Everyday I walk down the mostly deserted street from le gite where we are staying to la filature. I pass rows of windows and doors, which are closed and shuttered. Sometimes the shutters are open and you can catch a snatch of muffled conversation. Exterior shutters are a particular phenomenon of southern Europe, which is to do with the keeping out the summer sun, but it could equally apply to the northern Brittany storms and sea winds.
These windows fascinate me. The shutters are painted all shades of different colours. The other day on the way to the river I saw for the first time, pale lavender purple shutters. Très jolie. I’ve seen assortments of colours from dirty white or green, to rust red and bright blue. But the purple ones were my favourite so far. Sometimes there are flower boxes high up, but not often. No verandahs either so in the midday sun there is no relief from the glare, you have to wait till the late afternoon for the sun to come around and throw shadows from the houses across the road.
I’m interested in this streetscape. It reminds me of the winding streets in that classic 1920s German expressionist film The Cabinet of Dr. Caligari. It’s the only thing I remember about the film, the crooked streets. You never know what is around the corner. When I arrived in the studio this morning I was faced with many weaving panels still to finish before I could pack up my space tomorrow. But once I started work, ideas started to flow.
Some vintage sewing patterns I picked up the other day from the charity shop provided the blocking up effect of women at work. I was actually thinking of the local dressmaker (one of many) who runs My Beautiful Laundrette, and how French women always look très chic. Then I remembered that these were only patterns for making clothes which in turn made me think of dressmakers dummy mannequins. This referenced the silent women at work in the silk factory who could sing psalms but not talk. I moved that ‘page’ next to the silk factory ‘page’ and proceeded to work on the other blank pages.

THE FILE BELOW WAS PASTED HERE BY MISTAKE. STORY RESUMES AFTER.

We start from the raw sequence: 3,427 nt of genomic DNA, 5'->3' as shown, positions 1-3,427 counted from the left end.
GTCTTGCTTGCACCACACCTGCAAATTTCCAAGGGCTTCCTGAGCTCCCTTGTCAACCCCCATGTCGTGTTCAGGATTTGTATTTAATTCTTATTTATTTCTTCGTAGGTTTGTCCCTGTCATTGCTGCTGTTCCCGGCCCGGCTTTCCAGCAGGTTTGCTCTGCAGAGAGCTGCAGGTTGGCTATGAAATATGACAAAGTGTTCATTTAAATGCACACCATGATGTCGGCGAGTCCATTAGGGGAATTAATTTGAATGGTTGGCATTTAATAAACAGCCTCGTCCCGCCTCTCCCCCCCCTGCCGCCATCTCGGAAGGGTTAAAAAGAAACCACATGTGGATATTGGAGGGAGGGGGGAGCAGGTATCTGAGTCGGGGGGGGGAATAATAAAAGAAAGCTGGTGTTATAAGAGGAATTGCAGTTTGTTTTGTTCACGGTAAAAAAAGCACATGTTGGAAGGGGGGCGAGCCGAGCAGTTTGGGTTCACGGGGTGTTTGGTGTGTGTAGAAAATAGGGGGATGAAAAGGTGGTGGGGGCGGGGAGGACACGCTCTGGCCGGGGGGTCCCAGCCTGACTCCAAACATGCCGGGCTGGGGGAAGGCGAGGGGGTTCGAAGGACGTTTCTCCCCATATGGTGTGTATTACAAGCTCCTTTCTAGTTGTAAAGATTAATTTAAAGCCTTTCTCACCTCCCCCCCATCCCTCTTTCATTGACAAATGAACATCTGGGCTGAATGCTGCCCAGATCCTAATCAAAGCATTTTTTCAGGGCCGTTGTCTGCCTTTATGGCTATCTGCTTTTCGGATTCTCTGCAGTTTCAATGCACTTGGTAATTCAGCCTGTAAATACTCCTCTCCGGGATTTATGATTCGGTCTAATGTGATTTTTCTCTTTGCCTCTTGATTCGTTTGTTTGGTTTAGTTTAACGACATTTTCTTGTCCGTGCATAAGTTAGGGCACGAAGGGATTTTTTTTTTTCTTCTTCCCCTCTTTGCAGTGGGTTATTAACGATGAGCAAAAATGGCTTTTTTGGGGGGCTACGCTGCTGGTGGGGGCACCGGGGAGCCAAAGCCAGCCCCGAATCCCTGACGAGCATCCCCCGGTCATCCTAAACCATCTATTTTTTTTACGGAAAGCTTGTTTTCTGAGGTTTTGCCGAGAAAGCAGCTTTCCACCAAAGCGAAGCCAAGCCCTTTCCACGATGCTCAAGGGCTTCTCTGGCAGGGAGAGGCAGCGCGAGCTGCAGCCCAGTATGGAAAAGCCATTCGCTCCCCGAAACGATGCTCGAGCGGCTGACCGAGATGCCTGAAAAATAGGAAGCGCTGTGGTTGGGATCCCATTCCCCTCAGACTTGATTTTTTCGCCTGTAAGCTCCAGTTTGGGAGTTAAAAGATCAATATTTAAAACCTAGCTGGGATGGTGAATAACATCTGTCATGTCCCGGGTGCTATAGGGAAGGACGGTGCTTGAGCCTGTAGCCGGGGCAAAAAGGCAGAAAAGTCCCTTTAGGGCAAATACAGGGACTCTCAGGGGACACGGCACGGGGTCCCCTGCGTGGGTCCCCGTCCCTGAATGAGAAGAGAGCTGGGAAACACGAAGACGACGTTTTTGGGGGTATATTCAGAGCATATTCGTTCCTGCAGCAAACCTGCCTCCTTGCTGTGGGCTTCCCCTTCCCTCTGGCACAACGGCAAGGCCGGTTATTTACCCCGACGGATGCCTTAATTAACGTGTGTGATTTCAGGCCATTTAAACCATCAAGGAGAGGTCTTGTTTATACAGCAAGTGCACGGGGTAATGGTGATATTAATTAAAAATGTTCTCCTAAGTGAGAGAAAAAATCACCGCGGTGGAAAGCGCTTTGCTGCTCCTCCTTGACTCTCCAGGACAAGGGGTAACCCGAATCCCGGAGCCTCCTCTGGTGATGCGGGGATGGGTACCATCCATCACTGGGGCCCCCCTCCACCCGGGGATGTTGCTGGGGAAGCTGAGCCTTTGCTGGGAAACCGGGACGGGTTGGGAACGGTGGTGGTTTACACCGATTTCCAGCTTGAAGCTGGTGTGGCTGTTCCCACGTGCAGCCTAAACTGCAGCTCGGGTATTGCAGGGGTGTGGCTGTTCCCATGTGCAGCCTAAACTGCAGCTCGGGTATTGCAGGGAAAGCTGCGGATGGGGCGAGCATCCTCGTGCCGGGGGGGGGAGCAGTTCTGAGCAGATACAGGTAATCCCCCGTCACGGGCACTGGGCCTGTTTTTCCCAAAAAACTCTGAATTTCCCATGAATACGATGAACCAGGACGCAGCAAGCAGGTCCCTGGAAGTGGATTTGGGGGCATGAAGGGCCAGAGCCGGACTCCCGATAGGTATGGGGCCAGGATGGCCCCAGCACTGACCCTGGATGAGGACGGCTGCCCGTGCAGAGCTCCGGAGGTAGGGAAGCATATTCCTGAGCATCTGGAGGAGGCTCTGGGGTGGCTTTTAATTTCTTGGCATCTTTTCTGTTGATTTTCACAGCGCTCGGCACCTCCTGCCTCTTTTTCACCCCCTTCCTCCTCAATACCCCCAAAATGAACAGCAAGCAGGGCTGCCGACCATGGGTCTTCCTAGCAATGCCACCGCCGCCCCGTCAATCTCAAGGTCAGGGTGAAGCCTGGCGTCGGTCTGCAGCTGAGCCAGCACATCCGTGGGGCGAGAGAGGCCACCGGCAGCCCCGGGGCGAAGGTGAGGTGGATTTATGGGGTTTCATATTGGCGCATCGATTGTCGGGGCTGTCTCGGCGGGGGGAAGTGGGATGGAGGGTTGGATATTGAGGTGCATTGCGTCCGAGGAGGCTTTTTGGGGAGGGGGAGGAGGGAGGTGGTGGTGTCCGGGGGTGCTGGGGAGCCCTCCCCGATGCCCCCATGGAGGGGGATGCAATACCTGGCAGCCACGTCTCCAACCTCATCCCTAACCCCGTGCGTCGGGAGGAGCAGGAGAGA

I wanted to make a streetscape so I started with shuttered windows. One set open the other closed. Over lunch I was gazing out the window of the studio looking at other people’s windows and saw the Tibetan prayer flags flying. Ah, I’ll move my paper bag flags to the metaphoric windows, and cut them all to size. I was happy with that and added in some soundlines of people talking and of course, the church balls soundline. I didn’t know what to do on the reverse of the window page but thought I’d trust in the process and let that evolve tomorrow. Then walking down the street coming home tonight I realised the back page to the windows will be doors! It falls into place.
This project was assisted by a grant from Create NSW, an agency of the New South WalesGovernment. The NSW Artists' Grant is administered by the National Association for the Visual Arts (NAVA).